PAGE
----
Giraffes & Grevy's Zebras
Earlier this week, the children and I were celebrating giraffes for World Giraffe Day on 21st June, along with their black and white stripy friends, grevy’s zebras. These two species are often found side by side in the African savanna where giraffes are known as ‘browsers’ because they eat the leaves from trees and bushes, whilst zebras are termed ‘grazers’ and munch on grass (https://www.nationalgeographic.com/science/phenomena/2015/06/01/how-do-african-grasslands-support-so-many-plant-eaters/).
As the tallest land mammal on earth, giraffes can run up to 34mph, but did you know that their numbers are dwindling resulting from poaching and habitat loss caused by human population growth (https://www.bornfreeusa.org/species/giraffes/)? We’ve lost forty percent of giraffes in the last thirty years leaving only 111,000 left in Africa (https://www.nationalgeographic.com/animals/2019/09/bold-plan-to-save-africas-giraffes-feature/), and over fifty percent of grevy’s zebras in the same time frame so that now there are only 2,000 left in the wild (https://www.awf.org/wildlife-conservation/grevys-zebra).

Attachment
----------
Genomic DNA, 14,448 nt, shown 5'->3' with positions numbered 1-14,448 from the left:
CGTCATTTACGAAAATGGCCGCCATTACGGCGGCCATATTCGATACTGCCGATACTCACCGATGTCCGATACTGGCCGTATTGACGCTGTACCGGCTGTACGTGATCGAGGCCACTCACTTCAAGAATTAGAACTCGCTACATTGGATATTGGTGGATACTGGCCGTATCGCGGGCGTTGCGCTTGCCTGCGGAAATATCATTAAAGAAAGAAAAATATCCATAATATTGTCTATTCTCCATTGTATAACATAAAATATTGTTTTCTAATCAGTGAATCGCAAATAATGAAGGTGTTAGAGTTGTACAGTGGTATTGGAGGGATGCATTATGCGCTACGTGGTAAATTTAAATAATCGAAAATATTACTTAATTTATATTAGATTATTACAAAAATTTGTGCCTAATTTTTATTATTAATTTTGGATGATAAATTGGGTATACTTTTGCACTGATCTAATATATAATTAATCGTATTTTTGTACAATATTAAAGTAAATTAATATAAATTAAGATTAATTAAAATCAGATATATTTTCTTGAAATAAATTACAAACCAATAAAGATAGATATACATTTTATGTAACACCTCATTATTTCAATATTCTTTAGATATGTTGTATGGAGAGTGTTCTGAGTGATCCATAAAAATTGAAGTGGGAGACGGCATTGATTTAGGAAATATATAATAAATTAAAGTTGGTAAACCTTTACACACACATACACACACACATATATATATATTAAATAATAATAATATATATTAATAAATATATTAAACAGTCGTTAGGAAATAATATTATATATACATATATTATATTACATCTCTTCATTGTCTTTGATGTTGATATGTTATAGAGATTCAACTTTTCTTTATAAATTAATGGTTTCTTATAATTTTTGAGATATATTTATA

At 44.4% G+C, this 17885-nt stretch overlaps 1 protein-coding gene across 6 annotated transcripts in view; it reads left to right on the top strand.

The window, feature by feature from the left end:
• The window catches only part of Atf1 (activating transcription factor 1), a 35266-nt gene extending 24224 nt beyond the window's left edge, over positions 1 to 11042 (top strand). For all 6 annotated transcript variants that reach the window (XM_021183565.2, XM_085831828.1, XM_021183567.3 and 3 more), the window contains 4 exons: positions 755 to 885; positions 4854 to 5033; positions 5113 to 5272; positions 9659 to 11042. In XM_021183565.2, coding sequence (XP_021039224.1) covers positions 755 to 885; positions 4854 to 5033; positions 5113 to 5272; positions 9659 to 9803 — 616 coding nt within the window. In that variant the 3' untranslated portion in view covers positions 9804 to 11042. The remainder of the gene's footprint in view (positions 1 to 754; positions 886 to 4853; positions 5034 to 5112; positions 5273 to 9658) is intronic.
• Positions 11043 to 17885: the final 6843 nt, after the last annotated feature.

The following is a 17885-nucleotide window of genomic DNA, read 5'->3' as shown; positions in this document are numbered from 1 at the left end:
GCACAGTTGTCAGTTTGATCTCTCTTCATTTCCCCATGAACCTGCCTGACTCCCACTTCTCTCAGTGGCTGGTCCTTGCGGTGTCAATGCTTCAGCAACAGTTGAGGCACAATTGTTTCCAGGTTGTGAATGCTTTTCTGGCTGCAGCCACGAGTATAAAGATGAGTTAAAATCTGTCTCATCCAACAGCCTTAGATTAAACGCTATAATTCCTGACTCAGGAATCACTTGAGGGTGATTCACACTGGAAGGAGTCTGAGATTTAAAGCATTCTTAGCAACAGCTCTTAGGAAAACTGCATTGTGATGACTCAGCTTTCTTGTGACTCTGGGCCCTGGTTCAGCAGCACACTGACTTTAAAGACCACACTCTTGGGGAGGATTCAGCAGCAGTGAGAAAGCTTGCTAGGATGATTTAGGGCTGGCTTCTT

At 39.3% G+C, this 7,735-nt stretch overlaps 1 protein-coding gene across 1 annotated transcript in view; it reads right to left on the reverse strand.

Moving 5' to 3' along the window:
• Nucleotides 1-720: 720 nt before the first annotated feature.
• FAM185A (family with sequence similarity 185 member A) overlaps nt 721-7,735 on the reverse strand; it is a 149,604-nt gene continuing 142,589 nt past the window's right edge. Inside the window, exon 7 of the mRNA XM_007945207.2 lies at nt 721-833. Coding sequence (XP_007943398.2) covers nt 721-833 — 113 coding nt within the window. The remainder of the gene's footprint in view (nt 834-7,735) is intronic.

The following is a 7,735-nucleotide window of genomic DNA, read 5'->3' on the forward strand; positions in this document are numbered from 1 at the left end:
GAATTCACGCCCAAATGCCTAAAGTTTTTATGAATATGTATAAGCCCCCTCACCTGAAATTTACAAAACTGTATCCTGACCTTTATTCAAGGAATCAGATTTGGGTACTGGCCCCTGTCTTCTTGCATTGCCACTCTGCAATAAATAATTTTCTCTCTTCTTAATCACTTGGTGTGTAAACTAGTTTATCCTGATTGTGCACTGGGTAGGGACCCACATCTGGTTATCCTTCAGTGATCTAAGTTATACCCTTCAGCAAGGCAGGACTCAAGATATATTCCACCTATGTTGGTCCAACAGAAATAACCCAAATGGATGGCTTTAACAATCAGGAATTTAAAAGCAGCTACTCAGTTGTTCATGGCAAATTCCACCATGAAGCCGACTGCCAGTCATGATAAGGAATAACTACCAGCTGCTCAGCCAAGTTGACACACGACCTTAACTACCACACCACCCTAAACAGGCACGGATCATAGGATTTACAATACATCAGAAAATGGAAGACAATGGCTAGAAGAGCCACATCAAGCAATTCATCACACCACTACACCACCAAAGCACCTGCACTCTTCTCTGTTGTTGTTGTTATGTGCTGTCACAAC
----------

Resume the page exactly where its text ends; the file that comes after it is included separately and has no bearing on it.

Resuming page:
There are three types of zebras; plains, mountain and grevy’s but it was the largest - the grevy’s zebra - that we were looking into as they’re highly endangered as a result of land degradation caused by the overgrazing of livestock; they also have to compete with the livestock for water supply (https://matadornetwork.com/view/africa-grevys-zebra-extinction/). Hunting and habitat loss play big roles in the threat to grevy’s zebra populations as well.
The children loved drawing and learning about giraffes but as we’d run out of white paper, we were sketching on yellow sugar paper. This was great and in keeping with the colour of giraffes, but not so good for zebras! On the subject of endangered species, one little boy shouted out, ‘it’s like the ice melting and falling into the sea which means that the polar bears are dying.’ This remarkable comment allowed us to recap on previous workshops we’d covered on global warming and relate it to the conservation of the beautiful animals in question.
The connections the children continue to make between our workshops is brilliant and shows just how much information they’re enjoying taking in, and retaining, about our wonderful world.